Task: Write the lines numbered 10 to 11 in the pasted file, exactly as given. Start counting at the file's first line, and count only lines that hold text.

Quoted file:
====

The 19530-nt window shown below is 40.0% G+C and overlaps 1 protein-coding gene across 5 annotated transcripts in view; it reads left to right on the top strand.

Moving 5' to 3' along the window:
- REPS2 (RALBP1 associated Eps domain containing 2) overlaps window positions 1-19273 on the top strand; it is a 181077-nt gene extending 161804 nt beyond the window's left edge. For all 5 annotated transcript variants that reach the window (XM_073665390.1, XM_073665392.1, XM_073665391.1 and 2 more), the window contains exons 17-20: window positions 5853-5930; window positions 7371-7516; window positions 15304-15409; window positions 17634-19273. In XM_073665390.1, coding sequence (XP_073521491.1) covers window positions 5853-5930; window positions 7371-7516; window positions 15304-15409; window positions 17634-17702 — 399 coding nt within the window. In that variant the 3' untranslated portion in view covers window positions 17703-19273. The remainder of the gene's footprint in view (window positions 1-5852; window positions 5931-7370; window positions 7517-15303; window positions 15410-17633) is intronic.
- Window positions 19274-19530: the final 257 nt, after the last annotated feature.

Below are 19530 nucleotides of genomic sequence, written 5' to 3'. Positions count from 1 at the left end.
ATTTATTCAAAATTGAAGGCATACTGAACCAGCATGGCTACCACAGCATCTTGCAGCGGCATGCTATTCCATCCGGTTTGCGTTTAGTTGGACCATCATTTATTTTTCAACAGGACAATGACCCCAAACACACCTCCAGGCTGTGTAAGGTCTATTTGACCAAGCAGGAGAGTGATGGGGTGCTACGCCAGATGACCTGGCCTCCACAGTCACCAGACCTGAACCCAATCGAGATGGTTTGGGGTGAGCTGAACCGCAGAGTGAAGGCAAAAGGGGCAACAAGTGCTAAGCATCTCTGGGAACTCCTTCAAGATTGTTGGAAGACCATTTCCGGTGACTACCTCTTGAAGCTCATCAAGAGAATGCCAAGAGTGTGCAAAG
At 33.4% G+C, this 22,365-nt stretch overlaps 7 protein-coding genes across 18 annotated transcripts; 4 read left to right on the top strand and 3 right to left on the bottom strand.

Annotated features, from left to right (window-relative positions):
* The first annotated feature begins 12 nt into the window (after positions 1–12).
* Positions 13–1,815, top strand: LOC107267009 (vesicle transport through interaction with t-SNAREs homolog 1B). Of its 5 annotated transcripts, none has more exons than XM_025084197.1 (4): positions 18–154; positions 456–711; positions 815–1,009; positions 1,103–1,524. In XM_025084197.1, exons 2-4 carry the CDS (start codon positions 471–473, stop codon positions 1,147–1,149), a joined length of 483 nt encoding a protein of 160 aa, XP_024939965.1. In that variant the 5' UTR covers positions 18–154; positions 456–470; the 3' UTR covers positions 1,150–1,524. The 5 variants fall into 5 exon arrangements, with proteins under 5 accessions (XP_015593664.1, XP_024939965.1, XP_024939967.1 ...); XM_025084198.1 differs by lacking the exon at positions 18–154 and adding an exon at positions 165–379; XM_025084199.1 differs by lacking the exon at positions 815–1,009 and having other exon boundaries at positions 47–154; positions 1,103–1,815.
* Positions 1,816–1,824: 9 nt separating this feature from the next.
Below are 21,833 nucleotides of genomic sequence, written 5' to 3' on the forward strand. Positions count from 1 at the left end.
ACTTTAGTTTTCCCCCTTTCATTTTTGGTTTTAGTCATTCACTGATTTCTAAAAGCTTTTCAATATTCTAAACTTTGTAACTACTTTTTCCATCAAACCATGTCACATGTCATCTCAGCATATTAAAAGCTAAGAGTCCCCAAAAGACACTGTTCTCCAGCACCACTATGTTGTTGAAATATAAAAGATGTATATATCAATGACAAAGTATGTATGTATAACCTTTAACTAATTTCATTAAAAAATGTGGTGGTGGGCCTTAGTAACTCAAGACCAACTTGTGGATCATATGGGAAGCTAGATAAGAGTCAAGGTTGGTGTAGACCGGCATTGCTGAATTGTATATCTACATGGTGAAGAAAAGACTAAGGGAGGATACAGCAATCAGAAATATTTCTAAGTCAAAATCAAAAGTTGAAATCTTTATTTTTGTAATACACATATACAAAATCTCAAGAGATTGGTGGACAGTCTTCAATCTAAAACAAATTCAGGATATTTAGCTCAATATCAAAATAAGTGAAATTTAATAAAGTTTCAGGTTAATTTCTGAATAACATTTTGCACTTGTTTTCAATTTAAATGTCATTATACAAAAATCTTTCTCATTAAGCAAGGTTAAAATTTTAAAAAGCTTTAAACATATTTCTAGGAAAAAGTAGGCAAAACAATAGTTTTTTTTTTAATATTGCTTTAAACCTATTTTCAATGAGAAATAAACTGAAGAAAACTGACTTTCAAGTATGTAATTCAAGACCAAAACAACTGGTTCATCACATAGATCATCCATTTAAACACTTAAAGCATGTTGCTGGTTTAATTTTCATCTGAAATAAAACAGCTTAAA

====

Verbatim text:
* Positions 13–1,815, top strand: LOC107267009 (vesicle transport through interaction with t-SNAREs homolog 1B). Of its 5 annotated transcripts, none has more exons than XM_025084197.1 (4): positions 18–154; positions 456–711; positions 815–1,009; positions 1,103–1,524. In XM_025084197.1, exons 2-4 carry the CDS (start codon positions 471–473, stop codon positions 1,147–1,149), a joined length of 483 nt encoding a protein of 160 aa, XP_024939965.1. In that variant the 5' UTR covers positions 18–154; positions 456–470; the 3' UTR covers positions 1,150–1,524. The 5 variants fall into 5 exon arrangements, with proteins under 5 accessions (XP_015593664.1, XP_024939965.1, XP_024939967.1 ...); XM_025084198.1 differs by lacking the exon at positions 18–154 and adding an exon at positions 165–379; XM_025084199.1 differs by lacking the exon at positions 815–1,009 and having other exon boundaries at positions 47–154; positions 1,103–1,815.
* Positions 1,816–1,824: 9 nt separating this feature from the next.